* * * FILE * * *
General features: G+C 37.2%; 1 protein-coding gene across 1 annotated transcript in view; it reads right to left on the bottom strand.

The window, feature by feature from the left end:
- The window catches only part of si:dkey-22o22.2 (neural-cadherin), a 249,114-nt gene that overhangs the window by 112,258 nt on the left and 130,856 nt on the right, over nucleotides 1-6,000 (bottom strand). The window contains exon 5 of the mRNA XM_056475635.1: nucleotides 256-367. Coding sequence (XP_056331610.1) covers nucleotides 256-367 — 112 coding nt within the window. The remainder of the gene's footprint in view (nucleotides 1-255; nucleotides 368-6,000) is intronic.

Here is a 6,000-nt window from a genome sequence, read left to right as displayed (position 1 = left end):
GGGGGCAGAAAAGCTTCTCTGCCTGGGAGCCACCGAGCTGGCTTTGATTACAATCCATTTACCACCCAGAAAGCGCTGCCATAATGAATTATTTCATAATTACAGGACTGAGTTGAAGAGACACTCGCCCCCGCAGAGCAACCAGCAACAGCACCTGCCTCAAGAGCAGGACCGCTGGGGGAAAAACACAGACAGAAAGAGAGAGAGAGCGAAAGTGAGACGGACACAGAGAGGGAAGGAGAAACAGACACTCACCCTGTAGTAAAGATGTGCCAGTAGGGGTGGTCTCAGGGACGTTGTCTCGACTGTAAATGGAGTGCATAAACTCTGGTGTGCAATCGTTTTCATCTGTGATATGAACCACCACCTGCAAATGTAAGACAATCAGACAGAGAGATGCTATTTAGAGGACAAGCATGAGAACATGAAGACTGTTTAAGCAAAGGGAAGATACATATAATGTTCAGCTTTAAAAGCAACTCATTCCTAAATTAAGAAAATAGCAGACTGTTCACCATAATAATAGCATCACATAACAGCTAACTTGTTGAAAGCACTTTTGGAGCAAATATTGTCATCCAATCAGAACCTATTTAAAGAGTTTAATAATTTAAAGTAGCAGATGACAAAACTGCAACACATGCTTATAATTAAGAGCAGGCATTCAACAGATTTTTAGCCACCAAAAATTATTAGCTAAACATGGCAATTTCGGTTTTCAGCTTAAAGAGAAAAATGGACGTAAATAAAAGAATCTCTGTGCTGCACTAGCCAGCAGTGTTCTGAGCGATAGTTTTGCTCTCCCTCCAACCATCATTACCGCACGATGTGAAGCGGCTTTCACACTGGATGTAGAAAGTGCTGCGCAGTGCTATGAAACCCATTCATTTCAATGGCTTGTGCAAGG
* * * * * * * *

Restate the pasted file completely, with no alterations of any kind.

General features: G+C 37.2%; 1 protein-coding gene across 1 annotated transcript in view; it reads right to left on the bottom strand.

The window, feature by feature from the left end:
- The window catches only part of si:dkey-22o22.2 (neural-cadherin), a 249,114-nt gene that overhangs the window by 112,258 nt on the left and 130,856 nt on the right, over nucleotides 1-6,000 (bottom strand). The window contains exon 5 of the mRNA XM_056475635.1: nucleotides 256-367. Coding sequence (XP_056331610.1) covers nucleotides 256-367 — 112 coding nt within the window. The remainder of the gene's footprint in view (nucleotides 1-255; nucleotides 368-6,000) is intronic.

Here is a 6,000-nt window from a genome sequence, read left to right as displayed (position 1 = left end):
GGGGGCAGAAAAGCTTCTCTGCCTGGGAGCCACCGAGCTGGCTTTGATTACAATCCATTTACCACCCAGAAAGCGCTGCCATAATGAATTATTTCATAATTACAGGACTGAGTTGAAGAGACACTCGCCCCCGCAGAGCAACCAGCAACAGCACCTGCCTCAAGAGCAGGACCGCTGGGGGAAAAACACAGACAGAAAGAGAGAGAGAGCGAAAGTGAGACGGACACAGAGAGGGAAGGAGAAACAGACACTCACCCTGTAGTAAAGATGTGCCAGTAGGGGTGGTCTCAGGGACGTTGTCTCGACTGTAAATGGAGTGCATAAACTCTGGTGTGCAATCGTTTTCATCTGTGATATGAACCACCACCTGCAAATGTAAGACAATCAGACAGAGAGATGCTATTTAGAGGACAAGCATGAGAACATGAAGACTGTTTAAGCAAAGGGAAGATACATATAATGTTCAGCTTTAAAAGCAACTCATTCCTAAATTAAGAAAATAGCAGACTGTTCACCATAATAATAGCATCACATAACAGCTAACTTGTTGAAAGCACTTTTGGAGCAAATATTGTCATCCAATCAGAACCTATTTAAAGAGTTTAATAATTTAAAGTAGCAGATGACAAAACTGCAACACATGCTTATAATTAAGAGCAGGCATTCAACAGATTTTTAGCCACCAAAAATTATTAGCTAAACATGGCAATTTCGGTTTTCAGCTTAAAGAGAAAAATGGACGTAAATAAAAGAATCTCTGTGCTGCACTAGCCAGCAGTGTTCTGAGCGATAGTTTTGCTCTCCCTCCAACCATCATTACCGCACGATGTGAAGCGGCTTTCACACTGGATGTAGAAAGTGCTGCGCAGTGCTATGAAACCCATTCATTTCAATGGCTTGTGCAAGG